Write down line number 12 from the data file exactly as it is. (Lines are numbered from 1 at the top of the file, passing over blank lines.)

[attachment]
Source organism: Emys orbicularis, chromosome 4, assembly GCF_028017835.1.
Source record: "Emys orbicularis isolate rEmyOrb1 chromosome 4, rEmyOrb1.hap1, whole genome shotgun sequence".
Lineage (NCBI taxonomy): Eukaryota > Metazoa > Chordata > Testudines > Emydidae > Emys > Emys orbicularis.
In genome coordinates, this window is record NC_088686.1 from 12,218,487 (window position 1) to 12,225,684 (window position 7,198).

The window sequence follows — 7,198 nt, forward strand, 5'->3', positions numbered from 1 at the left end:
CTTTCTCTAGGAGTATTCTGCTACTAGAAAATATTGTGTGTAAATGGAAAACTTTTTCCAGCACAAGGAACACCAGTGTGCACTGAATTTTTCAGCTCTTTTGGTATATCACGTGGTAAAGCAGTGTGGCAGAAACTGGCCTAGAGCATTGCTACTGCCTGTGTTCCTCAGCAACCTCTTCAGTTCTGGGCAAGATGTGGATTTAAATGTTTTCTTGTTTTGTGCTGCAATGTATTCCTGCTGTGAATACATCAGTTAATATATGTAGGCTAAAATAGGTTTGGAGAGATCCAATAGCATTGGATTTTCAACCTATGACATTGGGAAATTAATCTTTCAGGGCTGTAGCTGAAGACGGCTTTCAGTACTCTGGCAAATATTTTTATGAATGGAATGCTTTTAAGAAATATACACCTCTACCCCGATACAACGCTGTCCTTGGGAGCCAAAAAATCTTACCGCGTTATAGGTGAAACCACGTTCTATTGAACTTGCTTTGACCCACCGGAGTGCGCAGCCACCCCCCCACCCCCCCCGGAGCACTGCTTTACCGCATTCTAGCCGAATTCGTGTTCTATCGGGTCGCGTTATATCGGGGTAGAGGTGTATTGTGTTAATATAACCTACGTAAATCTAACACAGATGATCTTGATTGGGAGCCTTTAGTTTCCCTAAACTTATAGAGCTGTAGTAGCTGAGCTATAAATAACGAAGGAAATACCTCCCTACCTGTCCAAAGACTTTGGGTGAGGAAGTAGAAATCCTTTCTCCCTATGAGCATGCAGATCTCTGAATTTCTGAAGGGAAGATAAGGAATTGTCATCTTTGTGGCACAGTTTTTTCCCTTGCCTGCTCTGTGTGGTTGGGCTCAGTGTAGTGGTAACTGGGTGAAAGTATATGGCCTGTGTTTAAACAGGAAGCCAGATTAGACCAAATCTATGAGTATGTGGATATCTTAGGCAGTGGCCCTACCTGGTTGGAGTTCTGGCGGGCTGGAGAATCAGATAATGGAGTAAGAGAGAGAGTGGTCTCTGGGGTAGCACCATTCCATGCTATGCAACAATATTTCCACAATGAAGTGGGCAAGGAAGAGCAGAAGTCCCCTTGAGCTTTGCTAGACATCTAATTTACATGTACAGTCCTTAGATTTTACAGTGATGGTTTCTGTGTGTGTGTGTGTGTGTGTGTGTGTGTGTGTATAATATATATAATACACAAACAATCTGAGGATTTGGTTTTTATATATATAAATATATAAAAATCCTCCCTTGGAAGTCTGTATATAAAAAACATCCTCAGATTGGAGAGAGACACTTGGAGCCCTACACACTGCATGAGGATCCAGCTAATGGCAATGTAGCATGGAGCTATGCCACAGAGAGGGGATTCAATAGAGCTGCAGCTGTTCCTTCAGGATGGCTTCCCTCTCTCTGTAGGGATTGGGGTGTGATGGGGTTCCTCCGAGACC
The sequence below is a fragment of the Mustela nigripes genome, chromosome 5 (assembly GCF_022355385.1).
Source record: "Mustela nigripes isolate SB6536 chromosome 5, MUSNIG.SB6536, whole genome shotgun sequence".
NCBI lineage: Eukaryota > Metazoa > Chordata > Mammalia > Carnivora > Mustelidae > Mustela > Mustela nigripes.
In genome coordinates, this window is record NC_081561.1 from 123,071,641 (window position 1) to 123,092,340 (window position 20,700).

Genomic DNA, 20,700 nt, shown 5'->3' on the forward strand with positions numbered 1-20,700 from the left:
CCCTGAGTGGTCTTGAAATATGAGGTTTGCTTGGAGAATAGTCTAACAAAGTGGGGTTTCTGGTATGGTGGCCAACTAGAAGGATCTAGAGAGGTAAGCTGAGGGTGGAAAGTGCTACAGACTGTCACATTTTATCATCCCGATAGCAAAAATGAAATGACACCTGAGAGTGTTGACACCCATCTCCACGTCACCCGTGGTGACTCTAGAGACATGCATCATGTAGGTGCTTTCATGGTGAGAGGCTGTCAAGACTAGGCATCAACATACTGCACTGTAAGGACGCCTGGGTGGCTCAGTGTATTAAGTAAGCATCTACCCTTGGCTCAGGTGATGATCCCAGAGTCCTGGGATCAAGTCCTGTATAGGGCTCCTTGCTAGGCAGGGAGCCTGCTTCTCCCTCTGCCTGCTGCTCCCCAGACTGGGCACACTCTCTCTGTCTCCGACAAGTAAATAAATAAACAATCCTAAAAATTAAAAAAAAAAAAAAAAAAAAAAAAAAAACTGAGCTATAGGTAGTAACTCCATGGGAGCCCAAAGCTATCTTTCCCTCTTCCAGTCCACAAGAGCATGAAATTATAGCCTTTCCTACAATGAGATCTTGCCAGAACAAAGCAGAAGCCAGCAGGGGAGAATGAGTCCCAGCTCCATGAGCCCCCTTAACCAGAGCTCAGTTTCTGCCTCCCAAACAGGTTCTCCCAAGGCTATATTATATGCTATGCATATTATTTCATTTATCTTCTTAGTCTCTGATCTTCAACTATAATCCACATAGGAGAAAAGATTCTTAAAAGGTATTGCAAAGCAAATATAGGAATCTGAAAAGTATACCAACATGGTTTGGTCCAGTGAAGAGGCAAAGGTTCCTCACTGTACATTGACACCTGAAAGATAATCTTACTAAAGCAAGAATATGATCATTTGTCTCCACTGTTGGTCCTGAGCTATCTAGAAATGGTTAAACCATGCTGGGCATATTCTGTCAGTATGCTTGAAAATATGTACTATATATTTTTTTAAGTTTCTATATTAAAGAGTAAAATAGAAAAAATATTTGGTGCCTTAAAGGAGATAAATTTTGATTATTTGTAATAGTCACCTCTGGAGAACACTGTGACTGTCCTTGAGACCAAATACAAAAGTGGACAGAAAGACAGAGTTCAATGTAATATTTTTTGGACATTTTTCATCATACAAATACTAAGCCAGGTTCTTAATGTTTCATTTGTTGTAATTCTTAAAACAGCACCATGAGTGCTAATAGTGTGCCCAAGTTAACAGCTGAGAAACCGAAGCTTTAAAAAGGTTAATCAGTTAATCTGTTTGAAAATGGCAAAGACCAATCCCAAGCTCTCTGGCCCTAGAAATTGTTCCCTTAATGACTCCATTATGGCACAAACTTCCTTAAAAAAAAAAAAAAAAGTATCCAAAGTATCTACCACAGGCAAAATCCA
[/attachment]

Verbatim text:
CCCTGAGTGGTCTTGAAATATGAGGTTTGCTTGGAGAATAGTCTAACAAAGTGGGGTTTCTGGTATGGTGGCCAACTAGAAGGATCTAGAGAGGTAAGCTGAGGGTGGAAAGTGCTACAGACTGTCACATTTTATCATCCCGATAGCAAAAATGAAATGACACCTGAGAGTGTTGACACCCATCTCCACGTCACCCGTGGTGACTCTAGAGACATGCATCATGTAGGTGCTTTCATGGTGAGAGGCTGTCAAGACTAGGCATCAACATACTGCACTGTAAGGACGCCTGGGTGGCTCAGTGTATTAAGTAAGCATCTACCCTTGGCTCAGGTGATGATCCCAGAGTCCTGGGATCAAGTCCTGTATAGGGCTCCTTGCTAGGCAGGGAGCCTGCTTCTCCCTCTGCCTGCTGCTCCCCAGACTGGGCACACTCTCTCTGTCTCCGACAAGTAAATAAATAAACAATCCTAAAAATTAAAAAAAAAAAAAAAAAAAAAAAAAAAACTGAGCTATAGGTAGTAACTCCATGGGAGCCCAAAGCTATCTTTCCCTCTTCCAGTCCACAAGAGCATGAAATTATAGCCTTTCCTACAATGAGATCTTGCCAGAACAAAGCAGAAGCCAGCAGGGGAGAATGAGTCCCAGCTCCATGAGCCCCCTTAACCAGAGCTCAGTTTCTGCCTCCCAAACAGGTTCTCCCAAGGCTATATTATATGCTATGCATATTATTTCATTTATCTTCTTAGTCTCTGATCTTCAACTATAATCCACATAGGAGAAAAGATTCTTAAAAGGTATTGCAAAGCAAATATAGGAATCTGAAAAGTATACCAACATGGTTTGGTCCAGTGAAGAGGCAAAGGTTCCTCACTGTACATTGACACCTGAAAGATAATCTTACTAAAGCAAGAATATGATCATTTGTCTCCACTGTTGGTCCTGAGCTATCTAGAAATGGTTAAACCATGCTGGGCATATTCTGTCAGTATGCTTGAAAATATGTACTATATATTTTTTTAAGTTTCTATATTAAAGAGTAAAATAGAAAAAATATTTGGTGCCTTAAAGGAGATAAATTTTGATTATTTGTAATAGTCACCTCTGGAGAACACTGTGACTGTCCTTGAGACCAAATACAAAAGTGGACAGAAAGACAGAGTTCAATGTAATATTTTTTGGACATTTTTCATCATACAAATACTAAGCCAGGTTCTTAATGTTTCATTTGTTGTAATTCTTAAAACAGCACCATGAGTGCTAATAGTGTGCCCAAGTTAACAGCTGAGAAACCGAAGCTTTAAAAAGGTTAATCAGTTAATCTGTTTGAAAATGGCAAAGACCAATCCCAAGCTCTCTGGCCCTAGAAATTGTTCCCTTAATGACTCCATTATGGCACAAACTTCCTTAAAAAAAAAAAAAAAAGTATCCAAAGTATCTACCACAGGCAAAATCCA